A trip to the Billings Public Library with 4-year-old Kaleb and 2-year-old Xander turned out to be quite the adventure. There were books to look at, places to explore, pennies to throw in the pond and running, always running, to be done.
Chante Tipton smiles as she watches them explore.
“Everything was new to them when I got them,” she says. She’s been fostering the boys since last April.
When the two boys arrived, she says, “They didn’t actually know they were brothers.” They came from a foster home of seven. “They have definitely bonded and are little besties now.”
Just like most kids their age, they love cartoons. The superhero show “PJ Masks” is their favorite. They love to color and, of course, they like to play with trucks. Chante laughs as she shares, “They like to be little fashion models. They love nice clothes.” She pauses and says, “Kaleb, come over here and let us smell your cologne.”
Kaleb has been in care since he was 4 months old and Xander since birth. Their biological parents couldn’t provide a safe and sober home for the two.
“We are hoping to find a home that is able to take both boys to ensure they can grow up together,” says Jenn Webber, a child protection specialist supervisor with the Department of Child and Family Services. “They are loveable boys who just want to be a part of a family they can call their own.”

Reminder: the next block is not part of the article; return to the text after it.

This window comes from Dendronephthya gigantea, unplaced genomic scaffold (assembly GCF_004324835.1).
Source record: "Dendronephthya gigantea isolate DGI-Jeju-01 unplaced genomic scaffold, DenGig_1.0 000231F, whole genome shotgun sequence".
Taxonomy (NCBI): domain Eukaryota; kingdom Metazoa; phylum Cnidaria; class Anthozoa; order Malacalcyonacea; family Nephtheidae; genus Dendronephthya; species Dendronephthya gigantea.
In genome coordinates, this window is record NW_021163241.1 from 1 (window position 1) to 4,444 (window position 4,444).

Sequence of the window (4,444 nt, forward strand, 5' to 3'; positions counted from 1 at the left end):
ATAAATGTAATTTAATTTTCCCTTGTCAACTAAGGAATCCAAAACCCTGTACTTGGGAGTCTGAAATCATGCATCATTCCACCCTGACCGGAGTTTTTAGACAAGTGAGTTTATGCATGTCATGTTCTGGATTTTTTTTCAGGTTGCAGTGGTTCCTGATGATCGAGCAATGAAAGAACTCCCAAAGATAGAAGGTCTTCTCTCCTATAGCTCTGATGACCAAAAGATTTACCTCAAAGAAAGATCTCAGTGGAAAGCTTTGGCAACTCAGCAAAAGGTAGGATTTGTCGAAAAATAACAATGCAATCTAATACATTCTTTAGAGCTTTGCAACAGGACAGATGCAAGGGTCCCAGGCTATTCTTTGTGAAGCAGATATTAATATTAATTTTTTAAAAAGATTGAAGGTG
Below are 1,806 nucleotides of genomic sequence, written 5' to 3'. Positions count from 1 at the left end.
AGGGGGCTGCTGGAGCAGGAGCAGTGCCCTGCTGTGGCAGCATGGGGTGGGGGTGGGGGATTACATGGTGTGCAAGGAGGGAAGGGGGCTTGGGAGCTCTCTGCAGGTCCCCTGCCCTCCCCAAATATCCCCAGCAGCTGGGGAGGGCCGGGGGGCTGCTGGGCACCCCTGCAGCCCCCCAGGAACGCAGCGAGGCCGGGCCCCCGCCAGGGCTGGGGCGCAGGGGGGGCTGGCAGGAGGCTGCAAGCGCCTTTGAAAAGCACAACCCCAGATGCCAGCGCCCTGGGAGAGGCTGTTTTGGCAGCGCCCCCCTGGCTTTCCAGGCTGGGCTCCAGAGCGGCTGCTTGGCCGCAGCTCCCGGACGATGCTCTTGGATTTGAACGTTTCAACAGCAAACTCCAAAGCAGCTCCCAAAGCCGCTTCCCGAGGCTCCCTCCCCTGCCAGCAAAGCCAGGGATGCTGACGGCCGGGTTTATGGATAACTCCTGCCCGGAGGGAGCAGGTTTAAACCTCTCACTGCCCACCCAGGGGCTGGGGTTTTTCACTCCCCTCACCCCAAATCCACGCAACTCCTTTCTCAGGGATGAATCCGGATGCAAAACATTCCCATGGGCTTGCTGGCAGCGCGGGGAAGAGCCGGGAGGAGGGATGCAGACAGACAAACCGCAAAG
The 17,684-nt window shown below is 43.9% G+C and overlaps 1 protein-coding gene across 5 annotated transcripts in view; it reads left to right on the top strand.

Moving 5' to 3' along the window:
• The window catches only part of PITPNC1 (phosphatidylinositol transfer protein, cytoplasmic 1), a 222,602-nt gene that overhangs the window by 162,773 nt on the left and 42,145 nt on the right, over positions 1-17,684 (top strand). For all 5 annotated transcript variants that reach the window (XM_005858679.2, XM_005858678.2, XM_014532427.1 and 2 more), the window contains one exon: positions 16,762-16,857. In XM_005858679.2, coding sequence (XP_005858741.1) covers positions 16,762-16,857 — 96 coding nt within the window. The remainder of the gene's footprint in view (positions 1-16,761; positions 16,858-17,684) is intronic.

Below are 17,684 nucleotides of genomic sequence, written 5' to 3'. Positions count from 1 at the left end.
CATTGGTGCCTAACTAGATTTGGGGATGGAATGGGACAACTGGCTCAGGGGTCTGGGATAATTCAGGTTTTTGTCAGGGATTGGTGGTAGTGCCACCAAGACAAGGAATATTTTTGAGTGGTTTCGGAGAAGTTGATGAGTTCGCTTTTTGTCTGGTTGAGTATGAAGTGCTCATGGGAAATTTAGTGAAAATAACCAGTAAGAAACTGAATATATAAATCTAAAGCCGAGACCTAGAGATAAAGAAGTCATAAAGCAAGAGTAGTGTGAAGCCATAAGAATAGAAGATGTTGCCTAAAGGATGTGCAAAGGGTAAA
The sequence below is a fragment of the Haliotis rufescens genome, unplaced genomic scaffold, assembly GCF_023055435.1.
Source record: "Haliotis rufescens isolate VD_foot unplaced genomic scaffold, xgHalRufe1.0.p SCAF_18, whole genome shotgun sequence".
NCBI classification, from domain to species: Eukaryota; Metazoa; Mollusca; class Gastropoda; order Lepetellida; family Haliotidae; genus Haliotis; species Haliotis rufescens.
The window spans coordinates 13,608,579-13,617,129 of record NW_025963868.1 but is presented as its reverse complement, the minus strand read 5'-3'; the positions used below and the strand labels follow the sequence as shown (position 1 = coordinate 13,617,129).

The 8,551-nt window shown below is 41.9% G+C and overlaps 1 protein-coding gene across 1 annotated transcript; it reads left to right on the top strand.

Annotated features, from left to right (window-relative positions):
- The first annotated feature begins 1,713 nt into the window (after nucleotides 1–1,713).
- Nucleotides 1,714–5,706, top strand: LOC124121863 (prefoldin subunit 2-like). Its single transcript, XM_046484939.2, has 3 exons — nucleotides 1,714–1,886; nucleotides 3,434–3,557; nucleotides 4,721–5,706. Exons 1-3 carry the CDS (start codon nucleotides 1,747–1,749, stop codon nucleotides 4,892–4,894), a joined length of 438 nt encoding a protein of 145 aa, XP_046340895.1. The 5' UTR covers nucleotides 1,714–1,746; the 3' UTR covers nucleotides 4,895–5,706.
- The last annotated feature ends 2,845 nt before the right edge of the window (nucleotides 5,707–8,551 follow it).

While Chante adores the two boys, she knows, as a single working mom, that they really need both a mom and a dad in their lives.
“Kaleb needs a dad. He talks about a dad all the time. He needs a mother-father figure for sure,” Chante says. “It kills me that I can’t give that to them. They are awesome little boys that have definitely been through a lot before I got them. I hope they can be loved and cherished as much as I love them.”
TO LEARN MORE ABOUT KALEB AND XANDER or the foster-adoption system in general, call Jenn Webber at 406-657-3120. While these boys are in need of an adoptive home, many times the primary goal for children in the system is to have a temporary placement while social workers strive to reunify them with their biological family. Each family wanting to become a licensed foster-adoptive home must undergo 18 hours of mandatory training to learn what it takes to become a successful foster family.